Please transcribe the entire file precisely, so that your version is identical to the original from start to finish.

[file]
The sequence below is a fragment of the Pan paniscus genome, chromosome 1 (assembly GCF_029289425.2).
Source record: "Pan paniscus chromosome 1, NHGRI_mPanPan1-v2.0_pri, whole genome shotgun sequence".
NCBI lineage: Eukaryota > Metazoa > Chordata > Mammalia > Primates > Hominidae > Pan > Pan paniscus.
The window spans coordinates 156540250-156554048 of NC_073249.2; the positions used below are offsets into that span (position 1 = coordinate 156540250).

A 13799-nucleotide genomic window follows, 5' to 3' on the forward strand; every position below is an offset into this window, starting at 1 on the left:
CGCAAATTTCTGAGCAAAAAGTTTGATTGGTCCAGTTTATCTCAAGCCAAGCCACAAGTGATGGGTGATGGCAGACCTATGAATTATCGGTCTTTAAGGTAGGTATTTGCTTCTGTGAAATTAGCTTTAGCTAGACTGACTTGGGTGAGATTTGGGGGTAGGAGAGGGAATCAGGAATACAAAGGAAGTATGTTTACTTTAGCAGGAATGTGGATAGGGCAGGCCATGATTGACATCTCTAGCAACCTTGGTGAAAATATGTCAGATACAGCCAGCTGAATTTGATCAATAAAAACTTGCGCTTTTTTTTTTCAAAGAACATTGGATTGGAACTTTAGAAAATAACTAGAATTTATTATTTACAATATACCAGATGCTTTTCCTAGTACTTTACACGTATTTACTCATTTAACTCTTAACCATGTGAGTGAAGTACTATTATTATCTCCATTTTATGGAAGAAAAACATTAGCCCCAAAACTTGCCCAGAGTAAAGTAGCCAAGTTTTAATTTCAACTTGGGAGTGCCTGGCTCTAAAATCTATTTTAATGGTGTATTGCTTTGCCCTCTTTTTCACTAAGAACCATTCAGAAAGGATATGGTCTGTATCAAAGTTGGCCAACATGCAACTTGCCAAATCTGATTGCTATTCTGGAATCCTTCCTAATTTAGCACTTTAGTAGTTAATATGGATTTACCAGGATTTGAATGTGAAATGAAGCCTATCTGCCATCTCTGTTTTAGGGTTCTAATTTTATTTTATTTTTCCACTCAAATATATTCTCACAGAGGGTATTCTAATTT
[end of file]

The sequence below is a fragment of the Pan paniscus genome, chromosome 1 (assembly GCF_029289425.2).
Source record: "Pan paniscus chromosome 1, NHGRI_mPanPan1-v2.0_pri, whole genome shotgun sequence".
NCBI lineage: Eukaryota > Metazoa > Chordata > Mammalia > Primates > Hominidae > Pan > Pan paniscus.
The window spans coordinates 156540250-156554048 of NC_073249.2; the positions used below are offsets into that span (position 1 = coordinate 156540250).

A 13799-nucleotide genomic window follows, 5' to 3' on the forward strand; every position below is an offset into this window, starting at 1 on the left:
CGCAAATTTCTGAGCAAAAAGTTTGATTGGTCCAGTTTATCTCAAGCCAAGCCACAAGTGATGGGTGATGGCAGACCTATGAATTATCGGTCTTTAAGGTAGGTATTTGCTTCTGTGAAATTAGCTTTAGCTAGACTGACTTGGGTGAGATTTGGGGGTAGGAGAGGGAATCAGGAATACAAAGGAAGTATGTTTACTTTAGCAGGAATGTGGATAGGGCAGGCCATGATTGACATCTCTAGCAACCTTGGTGAAAATATGTCAGATACAGCCAGCTGAATTTGATCAATAAAAACTTGCGCTTTTTTTTTTCAAAGAACATTGGATTGGAACTTTAGAAAATAACTAGAATTTATTATTTACAATATACCAGATGCTTTTCCTAGTACTTTACACGTATTTACTCATTTAACTCTTAACCATGTGAGTGAAGTACTATTATTATCTCCATTTTATGGAAGAAAAACATTAGCCCCAAAACTTGCCCAGAGTAAAGTAGCCAAGTTTTAATTTCAACTTGGGAGTGCCTGGCTCTAAAATCTATTTTAATGGTGTATTGCTTTGCCCTCTTTTTCACTAAGAACCATTCAGAAAGGATATGGTCTGTATCAAAGTTGGCCAACATGCAACTTGCCAAATCTGATTGCTATTCTGGAATCCTTCCTAATTTAGCACTTTAGTAGTTAATATGGATTTACCAGGATTTGAATGTGAAATGAAGCCTATCTGCCATCTCTGTTTTAGGGTTCTAATTTTATTTTATTTTTCCACTCAAATATATTCTCACAGAGGGTATTCTAATTT